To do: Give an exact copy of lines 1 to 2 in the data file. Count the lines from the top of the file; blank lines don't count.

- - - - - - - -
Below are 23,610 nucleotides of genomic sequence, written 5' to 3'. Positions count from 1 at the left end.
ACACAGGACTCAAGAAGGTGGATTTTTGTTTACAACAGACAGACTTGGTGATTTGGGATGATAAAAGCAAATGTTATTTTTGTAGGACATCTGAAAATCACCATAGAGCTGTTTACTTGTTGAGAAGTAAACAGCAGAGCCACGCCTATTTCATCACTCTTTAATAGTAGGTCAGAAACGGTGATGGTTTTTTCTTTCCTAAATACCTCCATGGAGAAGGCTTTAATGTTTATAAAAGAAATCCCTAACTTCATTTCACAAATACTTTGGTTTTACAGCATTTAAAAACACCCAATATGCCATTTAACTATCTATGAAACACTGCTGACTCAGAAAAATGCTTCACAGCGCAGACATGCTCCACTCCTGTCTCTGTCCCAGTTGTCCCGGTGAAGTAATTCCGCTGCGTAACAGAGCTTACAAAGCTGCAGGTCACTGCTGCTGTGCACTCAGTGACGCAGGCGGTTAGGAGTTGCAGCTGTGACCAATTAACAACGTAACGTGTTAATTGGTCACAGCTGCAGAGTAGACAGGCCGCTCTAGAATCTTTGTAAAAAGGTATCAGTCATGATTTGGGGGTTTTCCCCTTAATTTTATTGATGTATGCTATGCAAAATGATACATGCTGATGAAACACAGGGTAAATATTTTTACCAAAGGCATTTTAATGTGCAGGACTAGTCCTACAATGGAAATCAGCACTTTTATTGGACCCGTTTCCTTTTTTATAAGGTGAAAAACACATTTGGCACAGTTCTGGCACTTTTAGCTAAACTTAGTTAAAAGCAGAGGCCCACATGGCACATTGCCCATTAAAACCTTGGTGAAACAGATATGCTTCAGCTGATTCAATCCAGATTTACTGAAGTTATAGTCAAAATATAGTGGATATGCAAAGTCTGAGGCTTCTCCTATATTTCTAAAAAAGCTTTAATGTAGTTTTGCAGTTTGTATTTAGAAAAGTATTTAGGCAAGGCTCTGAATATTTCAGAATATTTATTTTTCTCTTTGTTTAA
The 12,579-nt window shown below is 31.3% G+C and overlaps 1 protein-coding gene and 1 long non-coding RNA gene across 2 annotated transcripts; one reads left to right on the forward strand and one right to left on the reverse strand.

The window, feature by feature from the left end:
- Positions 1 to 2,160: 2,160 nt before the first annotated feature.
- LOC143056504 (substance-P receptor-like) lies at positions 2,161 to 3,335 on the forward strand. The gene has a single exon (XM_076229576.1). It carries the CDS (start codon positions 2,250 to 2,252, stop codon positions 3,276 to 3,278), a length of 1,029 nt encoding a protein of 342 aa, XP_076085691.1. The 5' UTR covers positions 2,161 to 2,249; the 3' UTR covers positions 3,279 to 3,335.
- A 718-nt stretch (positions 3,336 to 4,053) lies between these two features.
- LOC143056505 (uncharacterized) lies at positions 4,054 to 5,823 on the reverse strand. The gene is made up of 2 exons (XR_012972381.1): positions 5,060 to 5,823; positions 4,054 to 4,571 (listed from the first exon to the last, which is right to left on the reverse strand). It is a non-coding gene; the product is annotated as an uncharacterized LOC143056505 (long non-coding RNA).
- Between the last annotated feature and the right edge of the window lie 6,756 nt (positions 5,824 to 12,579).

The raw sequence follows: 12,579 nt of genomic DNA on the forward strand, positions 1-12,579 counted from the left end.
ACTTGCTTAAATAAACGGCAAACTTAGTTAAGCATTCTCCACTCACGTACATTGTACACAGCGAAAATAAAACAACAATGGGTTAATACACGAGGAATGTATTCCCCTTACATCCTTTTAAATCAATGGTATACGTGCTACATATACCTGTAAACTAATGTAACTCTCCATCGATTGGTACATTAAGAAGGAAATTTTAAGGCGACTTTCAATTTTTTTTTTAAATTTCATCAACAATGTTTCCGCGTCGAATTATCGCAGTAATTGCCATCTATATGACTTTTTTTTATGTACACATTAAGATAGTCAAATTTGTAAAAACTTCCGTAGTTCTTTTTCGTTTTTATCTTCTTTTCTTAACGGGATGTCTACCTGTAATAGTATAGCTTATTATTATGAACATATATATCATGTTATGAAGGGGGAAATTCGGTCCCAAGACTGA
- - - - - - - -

Below are 23,610 nucleotides of genomic sequence, written 5' to 3'. Positions count from 1 at the left end.
ACACAGGACTCAAGAAGGTGGATTTTTGTTTACAACAGACAGACTTGGTGATTTGGGATGATAAAAGCAAATGTTATTTTTGTAGGACATCTGAAAATCACCATAGAGCTGTTTACTTGTTGAGAAGTAAACAGCAGAGCCACGCCTATTTCATCACTCTTTAATAGTAGGTCAGAAACGGTGATGGTTTTTTCTTTCCTAAATACCTCCATGGAGAAGGCTTTAATGTTTATAAAAGAAATCCCTAACTTCATTTCACAAATACTTTGGTTTTACAGCATTTAAAAACACCCAATATGCCATTTAACTATCTATGAAACACTGCTGACTCAGAAAAATGCTTCACAGCGCAGACATGCTCCACTCCTGTCTCTGTCCCAGTTGTCCCGGTGAAGTAATTCCGCTGCGTAACAGAGCTTACAAAGCTGCAGGTCACTGCTGCTGTGCACTCAGTGACGCAGGCGGTTAGGAGTTGCAGCTGTGACCAATTAACAACGTAACGTGTTAATTGGTCACAGCTGCAGAGTAGACAGGCCGCTCTAGAATCTTTGTAAAAAGGTATCAGTCATGATTTGGGGGTTTTCCCCTTAATTTTATTGATGTATGCTATGCAAAATGATACATGCTGATGAAACACAGGGTAAATATTTTTACCAAAGGCATTTTAATGTGCAGGACTAGTCCTACAATGGAAATCAGCACTTTTATTGGACCCGTTTCCTTTTTTATAAGGTGAAAAACACATTTGGCACAGTTCTGGCACTTTTAGCTAAACTTAGTTAAAAGCAGAGGCCCACATGGCACATTGCCCATTAAAACCTTGGTGAAACAGATATGCTTCAGCTGATTCAATCCAGATTTACTGAAGTTATAGTCAAAATATAGTGGATATGCAAAGTCTGAGGCTTCTCCTATATTTCTAAAAAAGCTTTAATGTAGTTTTGCAGTTTGTATTTAGAAAAGTATTTAGGCAAGGCTCTGAATATTTCAGAATATTTATTTTTCTCTTTGTTTAA